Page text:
As with many heat exchangers, nuclear steam generators are subject to the accumulation of corrosion product deposits on heated tube surfaces and other internal components on the secondary (shell) side. These deposits can have adverse effects on thermal efficiency, material integrity, and in some cases plant operability. Accordingly, plant operators routinely devote substantial resources to limiting the generation and accumulation of deposits, including periodic removal of deposits through various mechanical and chemical approaches. Since the 1980s, chemical cleaning processes with solvents designed to remove all (or nearly all) of the iron- and copper-based deposit material from the steam generator (SG) secondary side have been employed in dozens of different units worldwide. Although these full-bundle “hard” chemical cleaning processes have generally been quite successful in removing large fractions of the deposit mass (typically >95%), they are complex, costly evolutions that require additional plant downtime. Additionally, a few units have unexpectedly experienced declines in SG heat-transfer efficiency and plant production following a successful cleaning application due to the removal of thermally beneficial scale layers. During the past 15 years, alternative processes designed to periodically remove only a fraction of the secondary SG deposit inventory have been developed and qualified by the authors. One of these is an advanced scale conditioning agent (ASCA) treatment, a dilute or “soft” chemical cleaning method that focuses on penetrating through consolidated tube scale layers. By removing a fraction of the ironbased matrix material throughout the scale layer thickness—but without fully removing the layer— ASCA applications increase the average scale porosity and thereby improve the associated scale thermal properties, raising SG thermal performance levels. ASCA processes have three principal benefits: 1) immediate, reliable improvements in SG heat-transfer efficiency as demonstrated by analysis of more than a dozen field applications, 2) reduction in the long-term rate of deposit accumulation within the SG (lowering long-term risks of component corrosion and heat-transfer fouling), and 3) substantially reduced application complexity and cost, including no added plant downtime. A second type of process developed by the authors, consolidated deposit extraction (CODE) removal, focuses on the dissolution of non-iron binding species such as oxides of aluminum and silicon from the deposits that form at the lower SG tubesheet elevation in vertically oriented SGs. These deposits typically are very hard and non-porous, making them at least partially resistant to removal through conventional chemical and mechanical removal methods. Laboratory test results and one successful plant application indicate that the use of CODE in conjunction with other cleaning methods can increase the cleaning yield for these hardened, consolidated deposits.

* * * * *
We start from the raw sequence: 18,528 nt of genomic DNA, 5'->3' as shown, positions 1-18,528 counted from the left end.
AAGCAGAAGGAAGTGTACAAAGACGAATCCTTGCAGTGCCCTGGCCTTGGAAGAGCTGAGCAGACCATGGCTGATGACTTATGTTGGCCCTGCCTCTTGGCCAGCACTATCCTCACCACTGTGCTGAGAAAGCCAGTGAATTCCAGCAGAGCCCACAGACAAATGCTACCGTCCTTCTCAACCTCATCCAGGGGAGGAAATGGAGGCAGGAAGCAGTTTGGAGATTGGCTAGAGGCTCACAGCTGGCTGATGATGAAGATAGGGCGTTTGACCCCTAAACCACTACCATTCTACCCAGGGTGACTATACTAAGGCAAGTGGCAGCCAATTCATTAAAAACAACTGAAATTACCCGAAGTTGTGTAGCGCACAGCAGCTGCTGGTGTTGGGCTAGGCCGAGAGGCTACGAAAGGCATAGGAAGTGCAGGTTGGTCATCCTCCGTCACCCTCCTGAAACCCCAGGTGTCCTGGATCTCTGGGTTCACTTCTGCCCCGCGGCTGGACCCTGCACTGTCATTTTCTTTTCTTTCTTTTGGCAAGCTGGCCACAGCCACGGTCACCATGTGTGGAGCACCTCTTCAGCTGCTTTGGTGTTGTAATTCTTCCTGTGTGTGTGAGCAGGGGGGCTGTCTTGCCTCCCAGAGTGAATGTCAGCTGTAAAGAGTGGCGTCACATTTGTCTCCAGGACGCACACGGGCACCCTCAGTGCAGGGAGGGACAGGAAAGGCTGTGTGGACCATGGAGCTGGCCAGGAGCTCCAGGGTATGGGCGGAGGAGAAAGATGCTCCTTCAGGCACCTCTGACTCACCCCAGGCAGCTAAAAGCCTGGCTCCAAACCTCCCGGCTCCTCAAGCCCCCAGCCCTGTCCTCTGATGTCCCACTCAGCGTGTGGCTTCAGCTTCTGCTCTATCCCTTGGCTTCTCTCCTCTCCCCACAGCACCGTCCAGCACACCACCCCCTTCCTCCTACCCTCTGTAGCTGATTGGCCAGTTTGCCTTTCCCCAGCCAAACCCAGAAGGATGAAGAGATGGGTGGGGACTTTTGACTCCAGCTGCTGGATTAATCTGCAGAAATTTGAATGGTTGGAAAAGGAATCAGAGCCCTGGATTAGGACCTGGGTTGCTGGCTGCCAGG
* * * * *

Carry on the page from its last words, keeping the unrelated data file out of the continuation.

Key words: conference papers, 2017 conference papers, nuclear steam generator, tube fouling, deposits, chemical cleaning, heat transfer, tube corrosion